First published in 1823, this book narrates the disastrous expedition undertaken by Naval officer and Arctic explorer Sir John Franklin up the Coppermine River in North America. Franklin (1786-1847) and nineteen others set out in 1819, initially with guides from the Hudson Bay Company until the journey continued overland, when they relied on Native Americans as guides. The party ran short of supplies and, lacking adequate knowledge for survival, were reduced to eating lichens. One of the party was suspected of eating the bodies of the nine men who had died of exposure and starvation, and two more were killed in a subsequent skirmish. The book was immediately popular on publication and quickly became a travel literature classic. Franklin undertook a second, more successful Arctic journey (the account of which is also published in this series) before setting out on his final expedition of 1845, which ended in tragedy and enduring mystery.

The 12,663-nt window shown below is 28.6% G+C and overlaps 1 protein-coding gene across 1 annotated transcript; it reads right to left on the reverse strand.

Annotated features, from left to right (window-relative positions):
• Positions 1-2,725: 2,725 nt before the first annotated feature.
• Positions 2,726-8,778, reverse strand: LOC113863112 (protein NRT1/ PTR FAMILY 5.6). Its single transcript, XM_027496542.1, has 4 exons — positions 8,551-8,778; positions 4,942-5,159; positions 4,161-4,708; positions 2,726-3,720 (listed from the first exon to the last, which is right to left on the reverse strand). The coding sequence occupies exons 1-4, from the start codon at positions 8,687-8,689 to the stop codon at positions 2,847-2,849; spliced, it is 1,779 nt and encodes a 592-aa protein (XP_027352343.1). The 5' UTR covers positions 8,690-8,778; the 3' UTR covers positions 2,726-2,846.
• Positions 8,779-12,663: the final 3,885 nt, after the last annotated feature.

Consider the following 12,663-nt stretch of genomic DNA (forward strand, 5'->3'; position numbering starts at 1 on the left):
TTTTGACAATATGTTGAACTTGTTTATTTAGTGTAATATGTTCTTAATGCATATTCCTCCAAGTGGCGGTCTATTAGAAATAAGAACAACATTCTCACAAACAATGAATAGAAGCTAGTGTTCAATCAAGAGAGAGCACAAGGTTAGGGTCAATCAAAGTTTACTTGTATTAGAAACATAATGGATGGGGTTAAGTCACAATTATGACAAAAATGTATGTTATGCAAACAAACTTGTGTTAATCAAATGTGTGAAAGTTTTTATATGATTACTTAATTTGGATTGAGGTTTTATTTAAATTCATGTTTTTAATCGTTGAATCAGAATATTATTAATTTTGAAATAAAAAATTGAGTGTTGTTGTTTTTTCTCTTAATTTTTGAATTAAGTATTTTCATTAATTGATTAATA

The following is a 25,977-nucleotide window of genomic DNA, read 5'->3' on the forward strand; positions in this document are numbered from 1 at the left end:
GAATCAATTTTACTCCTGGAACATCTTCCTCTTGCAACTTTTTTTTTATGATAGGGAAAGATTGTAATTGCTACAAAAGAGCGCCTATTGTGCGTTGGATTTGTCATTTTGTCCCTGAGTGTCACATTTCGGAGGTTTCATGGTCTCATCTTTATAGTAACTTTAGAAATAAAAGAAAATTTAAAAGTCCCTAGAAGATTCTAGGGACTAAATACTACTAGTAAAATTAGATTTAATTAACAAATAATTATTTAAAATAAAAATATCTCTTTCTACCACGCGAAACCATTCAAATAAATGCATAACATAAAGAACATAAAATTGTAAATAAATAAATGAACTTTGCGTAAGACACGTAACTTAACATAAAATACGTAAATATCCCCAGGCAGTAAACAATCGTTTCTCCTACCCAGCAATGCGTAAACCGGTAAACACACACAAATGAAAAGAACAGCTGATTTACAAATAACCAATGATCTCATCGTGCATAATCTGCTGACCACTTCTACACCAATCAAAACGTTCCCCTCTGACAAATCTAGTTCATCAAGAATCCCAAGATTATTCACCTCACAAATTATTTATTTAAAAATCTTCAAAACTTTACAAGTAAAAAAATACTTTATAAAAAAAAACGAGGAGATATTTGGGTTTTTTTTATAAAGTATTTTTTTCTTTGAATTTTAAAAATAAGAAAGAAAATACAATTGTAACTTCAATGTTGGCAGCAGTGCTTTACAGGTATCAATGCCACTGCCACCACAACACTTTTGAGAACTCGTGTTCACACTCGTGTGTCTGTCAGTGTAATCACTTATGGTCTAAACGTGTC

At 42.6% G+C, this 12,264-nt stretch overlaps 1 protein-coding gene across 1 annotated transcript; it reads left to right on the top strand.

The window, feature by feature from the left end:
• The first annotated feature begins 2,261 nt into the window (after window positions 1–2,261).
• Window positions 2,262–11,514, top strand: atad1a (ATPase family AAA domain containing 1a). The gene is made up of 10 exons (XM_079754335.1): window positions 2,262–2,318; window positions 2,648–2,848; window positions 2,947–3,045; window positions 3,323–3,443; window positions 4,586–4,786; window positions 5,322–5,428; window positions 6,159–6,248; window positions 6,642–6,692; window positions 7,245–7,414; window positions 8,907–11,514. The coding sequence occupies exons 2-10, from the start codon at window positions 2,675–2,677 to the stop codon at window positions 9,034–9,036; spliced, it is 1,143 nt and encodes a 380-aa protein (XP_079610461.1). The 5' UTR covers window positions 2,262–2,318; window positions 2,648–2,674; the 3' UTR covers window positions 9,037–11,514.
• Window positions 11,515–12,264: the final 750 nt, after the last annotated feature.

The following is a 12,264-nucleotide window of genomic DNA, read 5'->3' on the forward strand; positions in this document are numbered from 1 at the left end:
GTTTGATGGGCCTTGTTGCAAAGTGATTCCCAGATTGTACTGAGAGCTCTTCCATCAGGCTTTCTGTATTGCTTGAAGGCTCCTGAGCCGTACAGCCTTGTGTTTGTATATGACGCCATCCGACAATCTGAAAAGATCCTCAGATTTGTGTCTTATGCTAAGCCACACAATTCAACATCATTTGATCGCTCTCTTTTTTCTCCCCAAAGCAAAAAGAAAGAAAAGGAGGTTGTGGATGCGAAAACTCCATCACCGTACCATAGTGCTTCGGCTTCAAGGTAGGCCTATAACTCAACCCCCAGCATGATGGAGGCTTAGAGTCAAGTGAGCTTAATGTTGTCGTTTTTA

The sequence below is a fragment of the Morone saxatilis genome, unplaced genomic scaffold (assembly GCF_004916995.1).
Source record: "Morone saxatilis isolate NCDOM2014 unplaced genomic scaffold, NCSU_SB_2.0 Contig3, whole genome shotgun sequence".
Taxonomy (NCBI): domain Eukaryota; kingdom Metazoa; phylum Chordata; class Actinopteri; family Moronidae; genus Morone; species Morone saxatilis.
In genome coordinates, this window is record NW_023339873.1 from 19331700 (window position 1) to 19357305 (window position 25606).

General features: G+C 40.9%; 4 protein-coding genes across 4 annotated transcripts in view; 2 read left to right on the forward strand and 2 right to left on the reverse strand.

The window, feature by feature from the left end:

|Publisher:||Cambridge University Press|
|Series:||Cambridge Library Collection - Travel and Exploration|
|Product dimensions:||8.27(w) x 11.69(h) x 1.69(d)|